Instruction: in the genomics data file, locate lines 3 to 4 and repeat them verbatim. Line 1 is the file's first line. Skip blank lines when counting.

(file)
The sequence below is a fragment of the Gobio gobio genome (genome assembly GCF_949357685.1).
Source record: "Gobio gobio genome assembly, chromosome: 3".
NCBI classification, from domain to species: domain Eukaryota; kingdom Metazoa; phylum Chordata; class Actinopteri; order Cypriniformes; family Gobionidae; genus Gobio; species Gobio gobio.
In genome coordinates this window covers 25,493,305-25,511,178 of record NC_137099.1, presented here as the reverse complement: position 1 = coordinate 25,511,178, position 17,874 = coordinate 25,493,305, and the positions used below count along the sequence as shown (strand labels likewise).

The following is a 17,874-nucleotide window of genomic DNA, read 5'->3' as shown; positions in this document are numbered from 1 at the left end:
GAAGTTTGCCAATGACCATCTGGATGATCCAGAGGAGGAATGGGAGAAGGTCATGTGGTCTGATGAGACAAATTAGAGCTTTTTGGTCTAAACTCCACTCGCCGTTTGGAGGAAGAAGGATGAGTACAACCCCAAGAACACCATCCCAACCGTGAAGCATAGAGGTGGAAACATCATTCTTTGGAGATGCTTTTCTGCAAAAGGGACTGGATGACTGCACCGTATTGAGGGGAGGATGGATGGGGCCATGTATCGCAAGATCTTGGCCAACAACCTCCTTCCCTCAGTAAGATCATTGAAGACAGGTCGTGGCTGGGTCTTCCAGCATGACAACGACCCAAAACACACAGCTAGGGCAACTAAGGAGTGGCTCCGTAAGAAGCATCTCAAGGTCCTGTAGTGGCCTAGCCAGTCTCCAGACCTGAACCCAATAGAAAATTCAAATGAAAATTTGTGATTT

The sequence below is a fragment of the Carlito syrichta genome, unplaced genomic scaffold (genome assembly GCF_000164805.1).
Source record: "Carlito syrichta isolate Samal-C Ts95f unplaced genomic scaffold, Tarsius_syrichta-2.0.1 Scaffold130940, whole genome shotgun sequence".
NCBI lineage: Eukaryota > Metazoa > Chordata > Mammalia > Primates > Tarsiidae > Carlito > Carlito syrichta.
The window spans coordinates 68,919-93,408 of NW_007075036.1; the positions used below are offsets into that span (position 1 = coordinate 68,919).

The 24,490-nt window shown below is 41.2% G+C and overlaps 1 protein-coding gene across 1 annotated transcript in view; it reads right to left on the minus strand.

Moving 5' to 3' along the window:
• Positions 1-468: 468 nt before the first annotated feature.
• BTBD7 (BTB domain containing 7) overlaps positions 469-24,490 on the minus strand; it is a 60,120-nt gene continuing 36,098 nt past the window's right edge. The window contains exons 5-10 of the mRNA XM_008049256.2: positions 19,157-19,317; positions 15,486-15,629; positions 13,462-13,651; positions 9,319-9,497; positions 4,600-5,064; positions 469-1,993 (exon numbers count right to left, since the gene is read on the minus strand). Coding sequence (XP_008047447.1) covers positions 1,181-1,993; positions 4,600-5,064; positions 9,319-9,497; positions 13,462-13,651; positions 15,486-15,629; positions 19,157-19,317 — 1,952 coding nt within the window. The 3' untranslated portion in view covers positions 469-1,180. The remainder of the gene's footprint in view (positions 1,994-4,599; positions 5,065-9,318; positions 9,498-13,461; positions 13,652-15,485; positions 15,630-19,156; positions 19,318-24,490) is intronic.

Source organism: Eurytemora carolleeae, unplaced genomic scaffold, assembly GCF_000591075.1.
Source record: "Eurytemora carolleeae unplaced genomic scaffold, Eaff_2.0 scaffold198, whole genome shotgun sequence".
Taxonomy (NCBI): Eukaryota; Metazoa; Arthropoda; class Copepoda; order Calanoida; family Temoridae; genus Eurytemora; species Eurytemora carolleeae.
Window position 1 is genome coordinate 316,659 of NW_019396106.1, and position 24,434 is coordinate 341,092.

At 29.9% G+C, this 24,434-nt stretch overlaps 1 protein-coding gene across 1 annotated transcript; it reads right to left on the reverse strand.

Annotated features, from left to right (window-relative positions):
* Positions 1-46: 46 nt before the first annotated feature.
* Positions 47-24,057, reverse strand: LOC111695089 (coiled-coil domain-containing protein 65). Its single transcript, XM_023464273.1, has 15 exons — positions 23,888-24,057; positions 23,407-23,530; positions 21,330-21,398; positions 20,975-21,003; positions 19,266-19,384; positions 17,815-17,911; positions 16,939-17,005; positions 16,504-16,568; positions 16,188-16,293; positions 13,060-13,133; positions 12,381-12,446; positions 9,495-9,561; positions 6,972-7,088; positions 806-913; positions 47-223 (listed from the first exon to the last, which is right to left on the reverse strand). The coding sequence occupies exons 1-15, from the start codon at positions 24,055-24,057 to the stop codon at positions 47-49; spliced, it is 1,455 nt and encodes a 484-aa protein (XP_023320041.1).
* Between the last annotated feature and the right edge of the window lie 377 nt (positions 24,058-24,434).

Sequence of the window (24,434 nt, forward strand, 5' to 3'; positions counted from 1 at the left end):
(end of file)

NCBI classification, from domain to species: domain Eukaryota; kingdom Metazoa; phylum Chordata; class Actinopteri; order Cypriniformes; family Gobionidae; genus Gobio; species Gobio gobio.
In genome coordinates this window covers 25,493,305-25,511,178 of record NC_137099.1, presented here as the reverse complement: position 1 = coordinate 25,511,178, position 17,874 = coordinate 25,493,305, and the positions used below count along the sequence as shown (strand labels likewise).